China says it has successfully put its Tianwen-1 mission in orbit around Mars.

Tianwen-1 (TW-1) is an interplanetary mission by the China National Space Administration (CNSA) to send a robotic spacecraft to Mars, consisting of an orbiter, deployable camera, lander and rover. The name “Tianwen” means “quest for heavenly truth”. It comes from the long poem of the same name written by Qu Yuan (about 340–278 BC), a poet of Ancient China.

The spacecraft blasted off from Earth on 23rd July 2020 onboard a Long March-5 carrier rocket from Hainan Island, China and currently is now in orbit around Mars, having reached planetary orbit on 10 February 2021.

BTianwen -1’s unmanned probe is currently around 184 million km from Earth and 1.1 million km from Mars, the CSA said Friday, adding that the craft had flown some 197 days and more than 465 million kilometres to reach the planet. According to the scientific team behind Tianwen-1, the probe is “going to orbit, land and release a rover all on the very first try, and coordinate observations with an orbiter.”

“Entering Mars’s orbit is a challenging task. The key is the probe’s autonomous control. Scientists have pre-set an entry program on the probe. When approaching Mars, the probe will finish the orbital entry process by itself. The probe will circle around the planet, which means communication will be difficult once it reaches Mars’s far side,” Wang Chuang, chief designer of Tianwen-1, said.

China is not the only nation to explore the red planet – they join the UAE’s Hope probe which arrived in orbit on Tuesday. Both missions mark a busy month for Mars exploration, culminating with a third endeavour by Nasa. Next week, the US will try to land its Perseverance rover on the Martian surface. Only the US has successfully touched down on Mars – eight times beginning with two Viking missions. A lander and rover are in operation today.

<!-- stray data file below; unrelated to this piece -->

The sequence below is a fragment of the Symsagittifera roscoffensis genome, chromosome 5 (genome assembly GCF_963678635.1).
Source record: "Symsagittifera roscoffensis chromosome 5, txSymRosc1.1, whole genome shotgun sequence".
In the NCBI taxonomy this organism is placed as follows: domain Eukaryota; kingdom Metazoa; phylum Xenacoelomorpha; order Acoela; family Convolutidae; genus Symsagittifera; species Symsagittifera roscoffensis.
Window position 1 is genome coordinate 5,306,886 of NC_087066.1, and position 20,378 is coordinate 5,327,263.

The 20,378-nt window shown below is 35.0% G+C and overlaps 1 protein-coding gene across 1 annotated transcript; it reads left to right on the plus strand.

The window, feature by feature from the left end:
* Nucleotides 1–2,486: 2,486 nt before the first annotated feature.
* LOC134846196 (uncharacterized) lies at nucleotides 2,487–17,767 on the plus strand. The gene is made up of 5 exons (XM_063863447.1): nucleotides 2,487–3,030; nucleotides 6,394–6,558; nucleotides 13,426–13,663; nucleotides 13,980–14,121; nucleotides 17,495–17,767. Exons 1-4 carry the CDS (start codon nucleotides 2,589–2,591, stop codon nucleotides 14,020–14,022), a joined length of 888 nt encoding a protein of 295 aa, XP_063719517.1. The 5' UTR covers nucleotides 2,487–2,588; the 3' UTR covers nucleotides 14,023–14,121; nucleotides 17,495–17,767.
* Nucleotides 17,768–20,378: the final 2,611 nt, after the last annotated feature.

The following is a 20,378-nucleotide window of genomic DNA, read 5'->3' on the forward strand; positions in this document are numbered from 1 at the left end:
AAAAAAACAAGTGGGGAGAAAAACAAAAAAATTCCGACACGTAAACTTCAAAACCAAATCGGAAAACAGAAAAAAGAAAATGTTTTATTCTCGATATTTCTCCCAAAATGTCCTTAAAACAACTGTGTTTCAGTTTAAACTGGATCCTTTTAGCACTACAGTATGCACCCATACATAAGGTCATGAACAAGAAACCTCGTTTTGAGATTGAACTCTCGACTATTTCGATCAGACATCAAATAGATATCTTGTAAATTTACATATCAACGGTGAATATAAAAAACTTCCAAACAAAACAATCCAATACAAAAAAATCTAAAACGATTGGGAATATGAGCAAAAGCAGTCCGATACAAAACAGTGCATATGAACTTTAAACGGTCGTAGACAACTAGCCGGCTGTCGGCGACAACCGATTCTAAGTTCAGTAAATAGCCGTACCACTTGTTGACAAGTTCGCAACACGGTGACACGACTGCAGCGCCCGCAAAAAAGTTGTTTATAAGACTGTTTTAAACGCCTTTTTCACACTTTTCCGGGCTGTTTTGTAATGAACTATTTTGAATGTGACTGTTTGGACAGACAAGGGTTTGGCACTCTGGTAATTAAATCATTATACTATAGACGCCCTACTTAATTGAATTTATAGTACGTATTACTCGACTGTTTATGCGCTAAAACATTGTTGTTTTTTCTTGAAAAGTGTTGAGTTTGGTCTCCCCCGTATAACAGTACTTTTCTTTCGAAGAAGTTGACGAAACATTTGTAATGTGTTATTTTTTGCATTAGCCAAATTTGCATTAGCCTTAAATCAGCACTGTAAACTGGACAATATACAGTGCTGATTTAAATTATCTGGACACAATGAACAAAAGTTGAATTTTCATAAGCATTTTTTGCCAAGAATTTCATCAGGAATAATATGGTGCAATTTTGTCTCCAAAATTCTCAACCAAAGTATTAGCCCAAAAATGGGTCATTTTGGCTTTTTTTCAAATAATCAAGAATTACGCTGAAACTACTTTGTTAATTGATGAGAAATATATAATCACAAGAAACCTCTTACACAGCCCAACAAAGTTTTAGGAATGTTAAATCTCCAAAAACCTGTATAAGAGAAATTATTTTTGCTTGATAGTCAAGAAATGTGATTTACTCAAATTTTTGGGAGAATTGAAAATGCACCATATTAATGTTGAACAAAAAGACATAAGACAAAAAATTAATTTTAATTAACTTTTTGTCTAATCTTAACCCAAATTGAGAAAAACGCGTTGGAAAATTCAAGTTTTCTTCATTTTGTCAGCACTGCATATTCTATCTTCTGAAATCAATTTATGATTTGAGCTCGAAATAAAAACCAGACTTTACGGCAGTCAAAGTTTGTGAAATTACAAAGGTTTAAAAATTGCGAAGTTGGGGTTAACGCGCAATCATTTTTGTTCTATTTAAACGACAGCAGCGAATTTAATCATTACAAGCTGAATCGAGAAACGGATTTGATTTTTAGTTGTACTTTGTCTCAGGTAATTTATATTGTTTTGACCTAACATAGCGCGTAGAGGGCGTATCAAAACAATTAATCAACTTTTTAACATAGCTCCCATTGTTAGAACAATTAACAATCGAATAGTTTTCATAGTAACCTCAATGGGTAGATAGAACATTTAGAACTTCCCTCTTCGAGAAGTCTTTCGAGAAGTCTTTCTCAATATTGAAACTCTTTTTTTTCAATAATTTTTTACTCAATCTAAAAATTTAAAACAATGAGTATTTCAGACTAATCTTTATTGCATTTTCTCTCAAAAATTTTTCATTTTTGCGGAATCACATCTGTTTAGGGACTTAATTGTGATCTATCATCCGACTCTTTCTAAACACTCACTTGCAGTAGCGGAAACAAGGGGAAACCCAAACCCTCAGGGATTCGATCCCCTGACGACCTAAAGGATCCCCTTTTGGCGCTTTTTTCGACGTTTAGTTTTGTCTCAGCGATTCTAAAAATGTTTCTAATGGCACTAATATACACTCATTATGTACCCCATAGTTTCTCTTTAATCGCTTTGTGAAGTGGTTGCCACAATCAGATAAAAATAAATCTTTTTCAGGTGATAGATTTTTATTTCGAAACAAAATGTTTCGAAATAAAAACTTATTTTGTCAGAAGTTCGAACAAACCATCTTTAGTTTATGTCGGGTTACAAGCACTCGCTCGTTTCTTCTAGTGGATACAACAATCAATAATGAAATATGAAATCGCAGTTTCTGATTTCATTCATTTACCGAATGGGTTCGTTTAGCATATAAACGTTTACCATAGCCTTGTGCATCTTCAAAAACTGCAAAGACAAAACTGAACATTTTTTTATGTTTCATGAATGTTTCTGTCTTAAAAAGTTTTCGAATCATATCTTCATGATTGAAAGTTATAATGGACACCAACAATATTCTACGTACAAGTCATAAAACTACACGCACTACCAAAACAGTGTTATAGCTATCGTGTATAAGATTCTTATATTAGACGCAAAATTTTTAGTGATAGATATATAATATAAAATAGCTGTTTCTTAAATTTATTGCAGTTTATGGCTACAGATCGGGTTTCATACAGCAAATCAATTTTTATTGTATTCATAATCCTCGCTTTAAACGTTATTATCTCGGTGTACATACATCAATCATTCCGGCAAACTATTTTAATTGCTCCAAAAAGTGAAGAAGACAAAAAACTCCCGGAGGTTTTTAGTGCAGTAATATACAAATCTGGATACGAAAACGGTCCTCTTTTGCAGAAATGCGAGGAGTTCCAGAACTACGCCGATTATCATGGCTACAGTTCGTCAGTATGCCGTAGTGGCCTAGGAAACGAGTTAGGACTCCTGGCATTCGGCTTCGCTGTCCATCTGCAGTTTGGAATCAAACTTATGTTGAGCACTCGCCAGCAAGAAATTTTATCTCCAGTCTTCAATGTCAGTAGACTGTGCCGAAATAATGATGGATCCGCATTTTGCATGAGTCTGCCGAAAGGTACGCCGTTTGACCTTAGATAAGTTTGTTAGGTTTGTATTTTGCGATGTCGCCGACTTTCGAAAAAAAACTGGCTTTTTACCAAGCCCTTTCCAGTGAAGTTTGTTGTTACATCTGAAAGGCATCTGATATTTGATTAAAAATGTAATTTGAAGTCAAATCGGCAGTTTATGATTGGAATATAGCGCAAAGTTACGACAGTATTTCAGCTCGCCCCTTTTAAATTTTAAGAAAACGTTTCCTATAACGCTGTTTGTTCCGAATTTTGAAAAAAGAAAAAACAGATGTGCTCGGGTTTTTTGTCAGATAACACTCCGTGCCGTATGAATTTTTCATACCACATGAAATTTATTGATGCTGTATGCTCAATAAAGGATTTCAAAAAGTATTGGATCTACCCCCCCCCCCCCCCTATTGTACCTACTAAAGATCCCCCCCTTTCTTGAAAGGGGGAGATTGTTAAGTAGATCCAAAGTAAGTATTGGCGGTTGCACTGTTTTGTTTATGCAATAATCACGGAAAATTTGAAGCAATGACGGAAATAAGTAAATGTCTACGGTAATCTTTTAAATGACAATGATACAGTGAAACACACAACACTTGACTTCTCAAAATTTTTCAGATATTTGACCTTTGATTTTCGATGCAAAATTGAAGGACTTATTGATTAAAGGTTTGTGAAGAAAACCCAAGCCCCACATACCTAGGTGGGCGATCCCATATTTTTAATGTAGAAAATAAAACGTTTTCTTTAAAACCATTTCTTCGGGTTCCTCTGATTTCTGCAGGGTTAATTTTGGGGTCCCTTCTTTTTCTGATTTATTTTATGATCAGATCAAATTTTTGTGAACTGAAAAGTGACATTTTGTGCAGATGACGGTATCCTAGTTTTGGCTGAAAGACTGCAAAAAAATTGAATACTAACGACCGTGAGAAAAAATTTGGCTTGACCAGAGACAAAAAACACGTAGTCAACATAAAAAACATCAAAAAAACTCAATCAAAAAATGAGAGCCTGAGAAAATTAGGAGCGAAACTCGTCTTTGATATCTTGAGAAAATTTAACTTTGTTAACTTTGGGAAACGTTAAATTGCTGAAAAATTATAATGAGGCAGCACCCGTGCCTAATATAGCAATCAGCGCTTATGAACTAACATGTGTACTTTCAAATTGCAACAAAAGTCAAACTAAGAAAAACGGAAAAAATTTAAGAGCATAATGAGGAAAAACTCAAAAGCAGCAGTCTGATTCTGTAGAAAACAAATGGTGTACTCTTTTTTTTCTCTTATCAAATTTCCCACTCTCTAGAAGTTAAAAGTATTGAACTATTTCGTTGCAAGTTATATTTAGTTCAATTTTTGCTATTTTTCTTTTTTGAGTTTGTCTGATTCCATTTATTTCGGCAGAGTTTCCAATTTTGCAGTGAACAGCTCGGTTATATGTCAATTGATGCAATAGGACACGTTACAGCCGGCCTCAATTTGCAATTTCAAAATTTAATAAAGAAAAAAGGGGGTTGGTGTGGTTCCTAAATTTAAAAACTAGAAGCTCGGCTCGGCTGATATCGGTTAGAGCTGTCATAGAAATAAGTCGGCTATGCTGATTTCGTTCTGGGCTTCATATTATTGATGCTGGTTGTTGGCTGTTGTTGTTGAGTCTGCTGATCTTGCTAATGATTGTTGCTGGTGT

All three Mars missions launched last July to take advantage of the planet’s close alignment with Earth that occurs only every two years. The Chinese mission is it’s most ambitious yet. If all goes as planned, the rover would separate from the spacecraft in a few months and attempt to touch down. If successful China will be the third country to achieve a soft landing on Mars after the Soviet Union and the United States, and the second to deploy a rover.

Tianwen-1 will aim to land on Utopia Planitia, a vast meteor crater in the planet’s northern hemisphere. The basin was previously visited by Nasa’s Viking 2 lander in 1976. Tianwen-1’s aims are almost all scientific. Tianwen-1’s objective is to search for evidence of both current and past life, and to assess the planet’s environment – so yes they are looking for aliens. There has long been speculation that microbial life could exist on Mars, but definitive proof has yet to be found. But searching for life is only a small part of the Chinese mission – the Tianwen rover will also produce surface maps, determine soil composition and look for water ice deposits on the planet.

China hopes to understand the distribution of ice in the region better, in order to support potential future human Mars colonists. The rover will also examine the Martian atmosphere, looking closely at the ionosphere, one of the highest atmospheric layers.

China’s other plans include an asteroid probe named ZhengHe, to bring Martian samples back to Earth later this decade, and a Jupiter exploration mission planned in 15 years’ time. China also hopes to have a lunar research station operated by robots, but the date for that is still a way off in the future. So it looks like we have some interesting times ahead in the space race so watch this space for more information on this in a future update.